Inside, he found Cletus sprawled on the floor dead from a shot through the chest. Elmer ran back to his house and called the police and a doctor. Dr. E. C. Kefauver drove up from Thurmont and examined the body.

Dr. Kefauver deduced that Buhrman had pressed the butt of a 20-guage shotgun against the wall and the barrel against his chest. Then he had used a stick to pull the trigger. Death was instantaneous.

Melvin had last been seen Friday afternoon on January 19, so he died somewhere between that time and the time Elmer found his son.

For the doctor, it was a clear case of suicide. Justice Robert Cadow didn’t even call for an inquest in the case.

However, rumors soon spread through Foxville. “While no evidence indicating that the young man had been murdered had been brought to light, persons living in the neighborhood of his home declare considerable mystery surrounds the circumstances of his death and the tragedy has been the sole theme of conversation in the mountain town since the body was found,” the Catoctin Clarion reported.

The fact that Elmer hadn’t heard the killing shot when he lived so close to his son made people suspicious.

Although Melvin was found in a locked room, doubters pointed out that a key was found on the ground outside of the house. The killer could have entered the home, killed Melvin, and locked the door behind him.

Despite the rumors, States Attorney Aaron R. Sanders said that no investigation of murder had been performed or even asked for. Sheriff James Jones was asked why he hadn’t investigated the death. He said the same thing that Anders had.             

Officials seemed to believe the suicide resulted from domestic problems. “It is thought that worry over his domestic affairs caused him to end his life,” the Frederick News reported.

Melvin had been living alone for the previous three weeks after his wife, Lillian, left him with their two children. He had married his wife six years earlier when she was just 13 years old.

The Frederick News reported, “Friday morning Buhrman went there [to his in-laws’ home] and choked his wife severely during a quarrel, in which he is said to have threatened her life if she did not return.” Lillian broke away from her husband, ran into the house, and locked herself inside.

While this supported the suicide story, it also provided a motive for anyone in Lillian’s family to have killed Melvin.

Melvin was buried in the Mount Moriah Lutheran Church Cemetery in Foxville. Meanwhile, the rumors lingered, although it never reached a point where the Buhrmans asked for an investigation or the sheriff felt the need to investigate.

Carry On, Brave Mother

by Anita DiGregory

Over the last few months, I have been blessed to have the opportunities to meet and talk with many moms from all across the country—new moms, seasoned (notice I didn’t say “old”) moms, working moms, stay-at-home moms. I have talked with moms who teared up as they shared how hard it is going to be this month as they drop their little one off at preschool for the first time…how heartbreaking it will be to walk away. And I have talked with moms who shared their stories about packing up and dropping off their children at college.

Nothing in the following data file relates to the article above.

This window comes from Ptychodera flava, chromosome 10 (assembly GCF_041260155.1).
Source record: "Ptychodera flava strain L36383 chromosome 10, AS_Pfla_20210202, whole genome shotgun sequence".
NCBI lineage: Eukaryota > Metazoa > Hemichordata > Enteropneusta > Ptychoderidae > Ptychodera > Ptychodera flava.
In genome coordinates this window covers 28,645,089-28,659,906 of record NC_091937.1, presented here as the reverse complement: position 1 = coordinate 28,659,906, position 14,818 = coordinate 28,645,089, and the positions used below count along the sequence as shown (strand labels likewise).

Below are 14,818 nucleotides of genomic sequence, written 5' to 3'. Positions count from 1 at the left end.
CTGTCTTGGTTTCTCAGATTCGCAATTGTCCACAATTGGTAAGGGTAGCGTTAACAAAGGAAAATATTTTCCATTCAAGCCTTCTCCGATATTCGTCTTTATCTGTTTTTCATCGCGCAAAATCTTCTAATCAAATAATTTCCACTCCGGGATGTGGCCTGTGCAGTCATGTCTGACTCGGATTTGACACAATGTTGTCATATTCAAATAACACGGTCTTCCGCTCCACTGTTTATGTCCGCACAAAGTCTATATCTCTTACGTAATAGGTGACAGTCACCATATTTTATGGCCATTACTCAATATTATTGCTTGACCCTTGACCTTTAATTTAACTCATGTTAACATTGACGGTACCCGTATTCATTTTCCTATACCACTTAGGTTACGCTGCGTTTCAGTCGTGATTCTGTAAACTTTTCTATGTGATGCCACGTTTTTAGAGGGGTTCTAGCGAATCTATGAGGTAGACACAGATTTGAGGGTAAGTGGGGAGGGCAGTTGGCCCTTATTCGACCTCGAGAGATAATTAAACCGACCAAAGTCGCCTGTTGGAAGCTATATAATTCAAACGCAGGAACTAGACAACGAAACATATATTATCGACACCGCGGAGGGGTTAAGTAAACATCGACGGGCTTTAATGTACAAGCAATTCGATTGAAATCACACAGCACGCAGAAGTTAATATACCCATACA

Through tears and smiles, these moms shared their fears and joys, sadness and pride, all those mom emotions that accompany packing up a child (who seems like only yesterday was toddling around trying to take first steps) and depositing them and their mounds of stuff on a college campus, and then somehow trying to say goodbye. I myself have had the pleasure (and sadness) this month to have two not-so-little ones spread their wings and head out to tackle their next adventure.

Being a mom is an immeasurable blessing, but it is also a miraculous paradox. It is forever holding on and letting go. It is multi-tasking a million different things in a day, while precisely focusing on the hearts in your care and trying to imprint little MOMents in your memory forever. It is being a powerful force in someone’s life and development and being invisible at the same time. It is smiling even when your heart is breaking. It is saying, “It’s all going to be okay,” to someone who really needs to hear those words, when quite honestly, you don’t really know if it will be. It is staying close enough to be there when they need you, but far enough away that they can make their own mistakes and (hopefully) learn from them.

Let’s face it: this mom club is pretty intensive. Unfortunately, there is no handbook, no “official how-to produce faith-filled, well-adjusted, happy, helpful, successful, caring adults” manual.  Believe me, there are times I would have happily paid all I had to flip to the back page of this life’s novel to make sure it all turns out okay.

Logically, you would think motherhood would get easier as they get older. In some ways, maybe it does. But honestly, for me, as my children have grown older and their struggles and challenges have gotten tougher, this motherly load has gotten heavier. 

Sometimes, I feel like a sponge, not the mysterious, colorful, intricate ones at the bottom of the ocean, but rather the old, smelly, porous thing that is pulled out every time there is a spill, and it still manages (despite its age and appearance) to soak it all up. 

I can actually feel myself just absorbing all the pain, sufferings, joys, and elations of those around me. Sometimes, it can feel really heavy. But did you know there is actually something known as a “mother sponge” in the baking process of sourdough bread.